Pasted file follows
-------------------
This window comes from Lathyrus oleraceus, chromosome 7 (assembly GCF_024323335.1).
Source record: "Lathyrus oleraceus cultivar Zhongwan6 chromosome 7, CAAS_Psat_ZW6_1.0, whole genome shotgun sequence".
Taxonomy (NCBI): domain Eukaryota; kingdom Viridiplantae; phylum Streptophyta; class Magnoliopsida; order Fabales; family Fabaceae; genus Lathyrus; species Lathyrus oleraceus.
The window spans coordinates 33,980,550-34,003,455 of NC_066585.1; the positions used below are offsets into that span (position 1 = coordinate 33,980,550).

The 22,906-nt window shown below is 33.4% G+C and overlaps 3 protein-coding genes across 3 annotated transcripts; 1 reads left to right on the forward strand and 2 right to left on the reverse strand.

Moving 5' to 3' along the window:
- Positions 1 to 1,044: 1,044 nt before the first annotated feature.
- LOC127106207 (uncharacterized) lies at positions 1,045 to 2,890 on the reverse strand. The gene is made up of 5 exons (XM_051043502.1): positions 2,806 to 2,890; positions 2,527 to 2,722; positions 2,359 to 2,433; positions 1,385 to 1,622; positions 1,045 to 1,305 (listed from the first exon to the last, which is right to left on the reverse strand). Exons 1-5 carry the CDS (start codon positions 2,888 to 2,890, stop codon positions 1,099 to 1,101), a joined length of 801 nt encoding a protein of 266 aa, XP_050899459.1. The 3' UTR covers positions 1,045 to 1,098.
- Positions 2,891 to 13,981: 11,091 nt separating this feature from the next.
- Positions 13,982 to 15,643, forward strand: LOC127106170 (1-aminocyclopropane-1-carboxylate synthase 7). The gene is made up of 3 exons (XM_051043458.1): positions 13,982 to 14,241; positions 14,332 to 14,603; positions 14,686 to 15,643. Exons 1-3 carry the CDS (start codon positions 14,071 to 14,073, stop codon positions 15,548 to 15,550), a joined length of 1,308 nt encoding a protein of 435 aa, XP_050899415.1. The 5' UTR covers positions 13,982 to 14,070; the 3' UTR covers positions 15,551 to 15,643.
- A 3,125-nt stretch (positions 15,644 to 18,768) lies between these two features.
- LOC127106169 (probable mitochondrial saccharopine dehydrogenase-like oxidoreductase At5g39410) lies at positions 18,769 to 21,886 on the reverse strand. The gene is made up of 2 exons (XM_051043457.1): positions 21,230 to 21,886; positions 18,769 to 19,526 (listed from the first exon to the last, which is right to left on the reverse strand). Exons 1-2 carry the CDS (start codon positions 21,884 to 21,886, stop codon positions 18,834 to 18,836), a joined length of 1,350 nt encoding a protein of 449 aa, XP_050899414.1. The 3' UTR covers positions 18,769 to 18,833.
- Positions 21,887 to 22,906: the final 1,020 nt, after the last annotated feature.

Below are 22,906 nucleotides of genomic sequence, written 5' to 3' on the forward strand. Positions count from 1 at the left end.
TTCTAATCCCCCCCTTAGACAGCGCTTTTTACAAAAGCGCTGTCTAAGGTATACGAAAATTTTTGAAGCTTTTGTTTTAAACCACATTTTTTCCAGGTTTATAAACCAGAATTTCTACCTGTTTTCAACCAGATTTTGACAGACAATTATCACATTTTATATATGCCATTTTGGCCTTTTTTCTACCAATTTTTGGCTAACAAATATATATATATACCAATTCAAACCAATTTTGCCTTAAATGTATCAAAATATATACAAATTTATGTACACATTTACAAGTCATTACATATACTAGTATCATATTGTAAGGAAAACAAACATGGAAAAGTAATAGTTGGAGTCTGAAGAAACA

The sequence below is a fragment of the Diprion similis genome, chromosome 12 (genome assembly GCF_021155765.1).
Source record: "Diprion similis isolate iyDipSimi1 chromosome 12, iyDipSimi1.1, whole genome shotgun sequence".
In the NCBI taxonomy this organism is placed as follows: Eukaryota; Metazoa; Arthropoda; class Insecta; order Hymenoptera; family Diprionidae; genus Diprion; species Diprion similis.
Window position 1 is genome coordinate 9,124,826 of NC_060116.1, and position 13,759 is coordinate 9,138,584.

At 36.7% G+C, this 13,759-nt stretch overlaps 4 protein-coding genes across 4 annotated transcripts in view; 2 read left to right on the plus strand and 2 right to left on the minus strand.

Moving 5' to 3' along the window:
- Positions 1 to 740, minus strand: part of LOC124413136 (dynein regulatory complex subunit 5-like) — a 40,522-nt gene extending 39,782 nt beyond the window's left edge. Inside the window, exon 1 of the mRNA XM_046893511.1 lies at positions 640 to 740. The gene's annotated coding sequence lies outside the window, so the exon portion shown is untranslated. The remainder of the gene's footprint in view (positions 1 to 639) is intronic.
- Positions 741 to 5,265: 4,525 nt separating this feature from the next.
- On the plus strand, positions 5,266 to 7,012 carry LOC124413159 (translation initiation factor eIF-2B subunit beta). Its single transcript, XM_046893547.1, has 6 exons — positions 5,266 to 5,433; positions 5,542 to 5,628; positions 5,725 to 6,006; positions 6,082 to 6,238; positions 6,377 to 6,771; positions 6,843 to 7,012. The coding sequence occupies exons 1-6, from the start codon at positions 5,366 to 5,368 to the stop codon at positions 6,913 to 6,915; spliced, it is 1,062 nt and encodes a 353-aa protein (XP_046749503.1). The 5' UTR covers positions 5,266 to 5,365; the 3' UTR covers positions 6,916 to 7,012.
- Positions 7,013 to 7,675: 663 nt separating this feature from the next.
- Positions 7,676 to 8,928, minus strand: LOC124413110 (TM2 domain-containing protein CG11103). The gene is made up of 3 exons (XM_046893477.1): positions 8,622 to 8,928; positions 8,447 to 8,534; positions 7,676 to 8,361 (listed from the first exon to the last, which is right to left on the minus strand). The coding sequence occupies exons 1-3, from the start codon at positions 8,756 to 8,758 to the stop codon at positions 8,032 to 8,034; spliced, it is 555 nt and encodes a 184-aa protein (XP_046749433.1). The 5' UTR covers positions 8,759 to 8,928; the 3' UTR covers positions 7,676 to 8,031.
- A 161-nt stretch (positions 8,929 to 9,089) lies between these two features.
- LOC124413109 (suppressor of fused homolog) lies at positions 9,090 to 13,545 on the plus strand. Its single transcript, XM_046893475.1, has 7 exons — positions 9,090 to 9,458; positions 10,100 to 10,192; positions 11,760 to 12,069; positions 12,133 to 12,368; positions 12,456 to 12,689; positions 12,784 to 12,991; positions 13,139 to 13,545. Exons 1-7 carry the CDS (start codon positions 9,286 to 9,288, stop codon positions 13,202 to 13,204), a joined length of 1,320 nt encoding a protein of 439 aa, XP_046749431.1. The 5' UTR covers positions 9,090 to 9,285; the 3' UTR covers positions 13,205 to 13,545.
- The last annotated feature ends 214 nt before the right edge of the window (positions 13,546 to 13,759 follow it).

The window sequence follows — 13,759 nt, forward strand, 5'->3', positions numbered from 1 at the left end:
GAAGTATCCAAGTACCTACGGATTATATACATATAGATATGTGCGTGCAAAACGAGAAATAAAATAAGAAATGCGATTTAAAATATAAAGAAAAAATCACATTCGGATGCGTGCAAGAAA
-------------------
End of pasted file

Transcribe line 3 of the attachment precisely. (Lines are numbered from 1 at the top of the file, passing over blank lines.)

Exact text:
Taxonomy (NCBI): domain Eukaryota; kingdom Viridiplantae; phylum Streptophyta; class Magnoliopsida; order Fabales; family Fabaceae; genus Lathyrus; species Lathyrus oleraceus.